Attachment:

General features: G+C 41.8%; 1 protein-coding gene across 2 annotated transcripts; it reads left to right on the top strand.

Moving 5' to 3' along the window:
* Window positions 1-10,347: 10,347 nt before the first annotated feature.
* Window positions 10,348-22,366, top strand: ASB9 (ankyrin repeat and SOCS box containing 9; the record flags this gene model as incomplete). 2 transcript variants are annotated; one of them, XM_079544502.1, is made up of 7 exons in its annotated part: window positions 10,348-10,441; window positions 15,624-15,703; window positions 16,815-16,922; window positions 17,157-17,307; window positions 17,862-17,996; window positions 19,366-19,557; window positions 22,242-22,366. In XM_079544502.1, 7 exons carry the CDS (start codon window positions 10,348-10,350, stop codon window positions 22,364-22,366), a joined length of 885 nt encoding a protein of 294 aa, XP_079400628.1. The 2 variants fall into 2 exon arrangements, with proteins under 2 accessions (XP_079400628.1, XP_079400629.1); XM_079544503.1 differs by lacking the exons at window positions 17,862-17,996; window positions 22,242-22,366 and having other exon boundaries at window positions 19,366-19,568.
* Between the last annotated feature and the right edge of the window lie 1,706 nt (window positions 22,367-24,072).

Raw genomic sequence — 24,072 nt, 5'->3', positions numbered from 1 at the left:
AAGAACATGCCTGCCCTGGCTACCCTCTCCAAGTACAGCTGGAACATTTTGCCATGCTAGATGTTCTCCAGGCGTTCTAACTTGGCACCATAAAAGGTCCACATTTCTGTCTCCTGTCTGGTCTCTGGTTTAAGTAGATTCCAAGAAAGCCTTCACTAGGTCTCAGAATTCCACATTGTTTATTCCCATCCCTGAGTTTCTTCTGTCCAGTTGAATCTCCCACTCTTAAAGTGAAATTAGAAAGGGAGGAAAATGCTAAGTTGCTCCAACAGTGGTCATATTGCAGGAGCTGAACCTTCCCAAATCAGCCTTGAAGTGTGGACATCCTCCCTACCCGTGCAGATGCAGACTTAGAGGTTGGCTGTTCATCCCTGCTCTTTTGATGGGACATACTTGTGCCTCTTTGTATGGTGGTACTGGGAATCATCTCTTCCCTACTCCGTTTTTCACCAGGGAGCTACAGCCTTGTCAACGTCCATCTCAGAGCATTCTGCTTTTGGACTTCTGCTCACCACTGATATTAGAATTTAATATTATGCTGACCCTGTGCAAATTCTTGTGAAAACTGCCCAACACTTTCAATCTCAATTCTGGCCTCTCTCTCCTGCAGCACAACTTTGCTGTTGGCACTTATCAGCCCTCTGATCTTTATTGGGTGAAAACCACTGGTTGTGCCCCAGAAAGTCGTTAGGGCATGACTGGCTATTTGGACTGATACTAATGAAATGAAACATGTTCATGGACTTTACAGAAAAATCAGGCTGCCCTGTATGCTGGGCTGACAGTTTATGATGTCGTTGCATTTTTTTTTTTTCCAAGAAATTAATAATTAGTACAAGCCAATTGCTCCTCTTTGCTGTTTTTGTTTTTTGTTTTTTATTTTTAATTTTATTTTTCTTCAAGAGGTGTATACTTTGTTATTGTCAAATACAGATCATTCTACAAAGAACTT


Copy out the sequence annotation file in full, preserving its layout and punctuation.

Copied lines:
General features: G+C 41.8%; 1 protein-coding gene across 2 annotated transcripts; it reads left to right on the top strand.

Moving 5' to 3' along the window:
* Window positions 1-10,347: 10,347 nt before the first annotated feature.
* Window positions 10,348-22,366, top strand: ASB9 (ankyrin repeat and SOCS box containing 9; the record flags this gene model as incomplete). 2 transcript variants are annotated; one of them, XM_079544502.1, is made up of 7 exons in its annotated part: window positions 10,348-10,441; window positions 15,624-15,703; window positions 16,815-16,922; window positions 17,157-17,307; window positions 17,862-17,996; window positions 19,366-19,557; window positions 22,242-22,366. In XM_079544502.1, 7 exons carry the CDS (start codon window positions 10,348-10,350, stop codon window positions 22,364-22,366), a joined length of 885 nt encoding a protein of 294 aa, XP_079400628.1. The 2 variants fall into 2 exon arrangements, with proteins under 2 accessions (XP_079400628.1, XP_079400629.1); XM_079544503.1 differs by lacking the exons at window positions 17,862-17,996; window positions 22,242-22,366 and having other exon boundaries at window positions 19,366-19,568.
* Between the last annotated feature and the right edge of the window lie 1,706 nt (window positions 22,367-24,072).

Raw genomic sequence — 24,072 nt, 5'->3', positions numbered from 1 at the left:
AAGAACATGCCTGCCCTGGCTACCCTCTCCAAGTACAGCTGGAACATTTTGCCATGCTAGATGTTCTCCAGGCGTTCTAACTTGGCACCATAAAAGGTCCACATTTCTGTCTCCTGTCTGGTCTCTGGTTTAAGTAGATTCCAAGAAAGCCTTCACTAGGTCTCAGAATTCCACATTGTTTATTCCCATCCCTGAGTTTCTTCTGTCCAGTTGAATCTCCCACTCTTAAAGTGAAATTAGAAAGGGAGGAAAATGCTAAGTTGCTCCAACAGTGGTCATATTGCAGGAGCTGAACCTTCCCAAATCAGCCTTGAAGTGTGGACATCCTCCCTACCCGTGCAGATGCAGACTTAGAGGTTGGCTGTTCATCCCTGCTCTTTTGATGGGACATACTTGTGCCTCTTTGTATGGTGGTACTGGGAATCATCTCTTCCCTACTCCGTTTTTCACCAGGGAGCTACAGCCTTGTCAACGTCCATCTCAGAGCATTCTGCTTTTGGACTTCTGCTCACCACTGATATTAGAATTTAATATTATGCTGACCCTGTGCAAATTCTTGTGAAAACTGCCCAACACTTTCAATCTCAATTCTGGCCTCTCTCTCCTGCAGCACAACTTTGCTGTTGGCACTTATCAGCCCTCTGATCTTTATTGGGTGAAAACCACTGGTTGTGCCCCAGAAAGTCGTTAGGGCATGACTGGCTATTTGGACTGATACTAATGAAATGAAACATGTTCATGGACTTTACAGAAAAATCAGGCTGCCCTGTATGCTGGGCTGACAGTTTATGATGTCGTTGCATTTTTTTTTTTTCCAAGAAATTAATAATTAGTACAAGCCAATTGCTCCTCTTTGCTGTTTTTGTTTTTTGTTTTTTATTTTTAATTTTATTTTTCTTCAAGAGGTGTATACTTTGTTATTGTCAAATACAGATCATTCTACAAAGAACTT